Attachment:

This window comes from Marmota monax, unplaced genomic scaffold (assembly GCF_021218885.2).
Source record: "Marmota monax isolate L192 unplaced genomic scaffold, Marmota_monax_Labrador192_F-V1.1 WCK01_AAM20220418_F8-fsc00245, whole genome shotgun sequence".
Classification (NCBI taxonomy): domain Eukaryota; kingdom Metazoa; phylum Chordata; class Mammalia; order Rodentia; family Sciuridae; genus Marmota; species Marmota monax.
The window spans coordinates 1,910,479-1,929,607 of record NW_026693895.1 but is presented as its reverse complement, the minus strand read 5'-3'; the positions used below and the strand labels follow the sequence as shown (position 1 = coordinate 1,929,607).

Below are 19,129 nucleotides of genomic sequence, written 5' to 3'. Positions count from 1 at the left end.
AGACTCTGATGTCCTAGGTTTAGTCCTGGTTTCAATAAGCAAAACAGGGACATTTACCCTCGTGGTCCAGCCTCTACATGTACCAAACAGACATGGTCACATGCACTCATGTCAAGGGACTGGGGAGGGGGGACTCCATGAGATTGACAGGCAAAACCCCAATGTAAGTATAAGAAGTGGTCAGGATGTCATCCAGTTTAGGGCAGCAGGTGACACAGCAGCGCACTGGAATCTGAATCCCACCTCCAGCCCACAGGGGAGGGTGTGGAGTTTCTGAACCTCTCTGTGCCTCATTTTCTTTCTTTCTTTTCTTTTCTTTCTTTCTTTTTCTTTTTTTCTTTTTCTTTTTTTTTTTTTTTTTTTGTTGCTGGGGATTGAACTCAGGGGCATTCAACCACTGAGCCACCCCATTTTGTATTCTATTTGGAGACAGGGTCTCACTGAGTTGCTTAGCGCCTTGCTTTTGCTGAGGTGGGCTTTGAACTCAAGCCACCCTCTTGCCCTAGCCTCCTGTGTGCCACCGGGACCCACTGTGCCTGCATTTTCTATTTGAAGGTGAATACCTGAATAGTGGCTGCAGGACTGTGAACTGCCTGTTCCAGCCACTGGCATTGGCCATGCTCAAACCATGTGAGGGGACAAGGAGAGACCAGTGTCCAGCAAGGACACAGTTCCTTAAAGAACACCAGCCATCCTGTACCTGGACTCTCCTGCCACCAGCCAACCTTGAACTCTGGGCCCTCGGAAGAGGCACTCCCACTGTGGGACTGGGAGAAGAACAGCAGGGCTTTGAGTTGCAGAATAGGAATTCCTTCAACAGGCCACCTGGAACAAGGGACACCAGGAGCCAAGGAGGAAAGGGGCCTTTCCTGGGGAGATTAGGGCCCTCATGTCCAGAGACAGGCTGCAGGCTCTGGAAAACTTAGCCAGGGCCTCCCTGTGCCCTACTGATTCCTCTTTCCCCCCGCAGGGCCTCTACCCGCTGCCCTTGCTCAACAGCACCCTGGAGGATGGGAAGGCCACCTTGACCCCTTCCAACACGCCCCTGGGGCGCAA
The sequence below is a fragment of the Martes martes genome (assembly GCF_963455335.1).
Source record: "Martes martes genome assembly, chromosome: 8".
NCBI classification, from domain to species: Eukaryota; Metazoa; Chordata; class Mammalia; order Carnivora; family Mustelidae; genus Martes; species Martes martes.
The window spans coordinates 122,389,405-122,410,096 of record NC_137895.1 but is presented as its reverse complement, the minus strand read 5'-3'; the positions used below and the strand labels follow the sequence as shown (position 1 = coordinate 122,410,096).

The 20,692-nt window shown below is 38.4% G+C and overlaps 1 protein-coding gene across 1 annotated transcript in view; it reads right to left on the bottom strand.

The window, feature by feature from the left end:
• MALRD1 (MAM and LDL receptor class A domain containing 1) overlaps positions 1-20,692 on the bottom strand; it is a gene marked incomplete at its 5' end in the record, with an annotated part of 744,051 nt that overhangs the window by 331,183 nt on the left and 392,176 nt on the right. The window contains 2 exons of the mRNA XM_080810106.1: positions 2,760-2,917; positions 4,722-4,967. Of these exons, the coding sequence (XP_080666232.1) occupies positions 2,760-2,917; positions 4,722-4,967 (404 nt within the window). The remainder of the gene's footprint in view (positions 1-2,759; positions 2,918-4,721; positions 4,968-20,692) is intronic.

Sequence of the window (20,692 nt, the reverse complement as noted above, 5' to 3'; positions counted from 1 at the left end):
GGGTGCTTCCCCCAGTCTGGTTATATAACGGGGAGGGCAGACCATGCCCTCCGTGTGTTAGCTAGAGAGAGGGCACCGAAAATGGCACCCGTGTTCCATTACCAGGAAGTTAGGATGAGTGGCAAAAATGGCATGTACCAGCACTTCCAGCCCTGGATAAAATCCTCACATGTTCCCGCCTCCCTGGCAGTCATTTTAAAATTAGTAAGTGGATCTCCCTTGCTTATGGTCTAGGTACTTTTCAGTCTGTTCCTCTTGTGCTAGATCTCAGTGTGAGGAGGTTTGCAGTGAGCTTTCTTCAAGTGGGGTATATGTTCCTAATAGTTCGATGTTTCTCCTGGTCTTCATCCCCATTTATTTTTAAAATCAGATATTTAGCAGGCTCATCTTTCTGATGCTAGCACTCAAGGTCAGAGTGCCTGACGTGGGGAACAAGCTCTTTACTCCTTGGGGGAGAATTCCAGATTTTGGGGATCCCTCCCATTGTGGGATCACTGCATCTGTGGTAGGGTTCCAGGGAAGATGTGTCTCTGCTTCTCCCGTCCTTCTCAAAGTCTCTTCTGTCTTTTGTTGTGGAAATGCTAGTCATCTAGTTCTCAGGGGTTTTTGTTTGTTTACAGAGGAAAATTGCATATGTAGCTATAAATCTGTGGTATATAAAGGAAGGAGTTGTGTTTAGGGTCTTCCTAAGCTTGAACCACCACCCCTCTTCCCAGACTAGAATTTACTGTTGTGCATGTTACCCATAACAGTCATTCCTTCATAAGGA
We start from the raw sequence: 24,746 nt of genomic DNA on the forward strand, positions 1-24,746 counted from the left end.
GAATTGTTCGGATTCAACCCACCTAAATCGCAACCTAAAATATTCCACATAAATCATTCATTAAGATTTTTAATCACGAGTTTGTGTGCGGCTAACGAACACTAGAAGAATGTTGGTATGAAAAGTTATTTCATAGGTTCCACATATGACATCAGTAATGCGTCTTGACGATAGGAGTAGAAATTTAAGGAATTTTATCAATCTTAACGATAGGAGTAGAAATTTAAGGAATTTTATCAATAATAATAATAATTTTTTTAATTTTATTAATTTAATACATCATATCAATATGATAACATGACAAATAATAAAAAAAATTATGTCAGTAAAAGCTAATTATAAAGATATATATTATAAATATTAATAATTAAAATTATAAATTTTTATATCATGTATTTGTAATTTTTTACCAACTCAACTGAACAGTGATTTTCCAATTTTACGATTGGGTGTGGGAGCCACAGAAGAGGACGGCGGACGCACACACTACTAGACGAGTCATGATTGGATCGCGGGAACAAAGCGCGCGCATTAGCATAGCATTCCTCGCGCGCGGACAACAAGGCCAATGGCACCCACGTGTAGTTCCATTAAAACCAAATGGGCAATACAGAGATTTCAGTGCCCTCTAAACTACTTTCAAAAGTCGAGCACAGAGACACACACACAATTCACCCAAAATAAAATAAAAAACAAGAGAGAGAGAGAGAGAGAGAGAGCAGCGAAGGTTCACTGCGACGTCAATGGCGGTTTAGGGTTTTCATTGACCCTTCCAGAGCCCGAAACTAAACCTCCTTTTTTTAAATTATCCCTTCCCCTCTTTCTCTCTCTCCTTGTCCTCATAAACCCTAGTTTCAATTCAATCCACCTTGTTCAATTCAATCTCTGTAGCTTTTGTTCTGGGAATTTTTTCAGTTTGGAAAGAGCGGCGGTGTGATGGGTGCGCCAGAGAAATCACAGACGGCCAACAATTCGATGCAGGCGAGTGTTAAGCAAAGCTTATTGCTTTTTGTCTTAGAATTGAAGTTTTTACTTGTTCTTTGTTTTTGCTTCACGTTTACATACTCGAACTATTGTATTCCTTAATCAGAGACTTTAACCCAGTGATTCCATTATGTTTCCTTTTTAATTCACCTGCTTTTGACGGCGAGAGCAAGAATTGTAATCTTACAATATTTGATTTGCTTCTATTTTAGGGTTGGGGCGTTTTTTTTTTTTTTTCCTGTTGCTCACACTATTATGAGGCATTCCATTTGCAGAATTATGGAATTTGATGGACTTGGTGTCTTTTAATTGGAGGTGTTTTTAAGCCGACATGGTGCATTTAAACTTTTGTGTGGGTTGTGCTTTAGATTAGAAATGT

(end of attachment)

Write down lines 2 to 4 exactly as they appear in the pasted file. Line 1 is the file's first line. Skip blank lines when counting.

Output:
Source record: "Marmota monax isolate L192 unplaced genomic scaffold, Marmota_monax_Labrador192_F-V1.1 WCK01_AAM20220418_F8-fsc00245, whole genome shotgun sequence".
Classification (NCBI taxonomy): domain Eukaryota; kingdom Metazoa; phylum Chordata; class Mammalia; order Rodentia; family Sciuridae; genus Marmota; species Marmota monax.
The window spans coordinates 1,910,479-1,929,607 of record NW_026693895.1 but is presented as its reverse complement, the minus strand read 5'-3'; the positions used below and the strand labels follow the sequence as shown (position 1 = coordinate 1,929,607).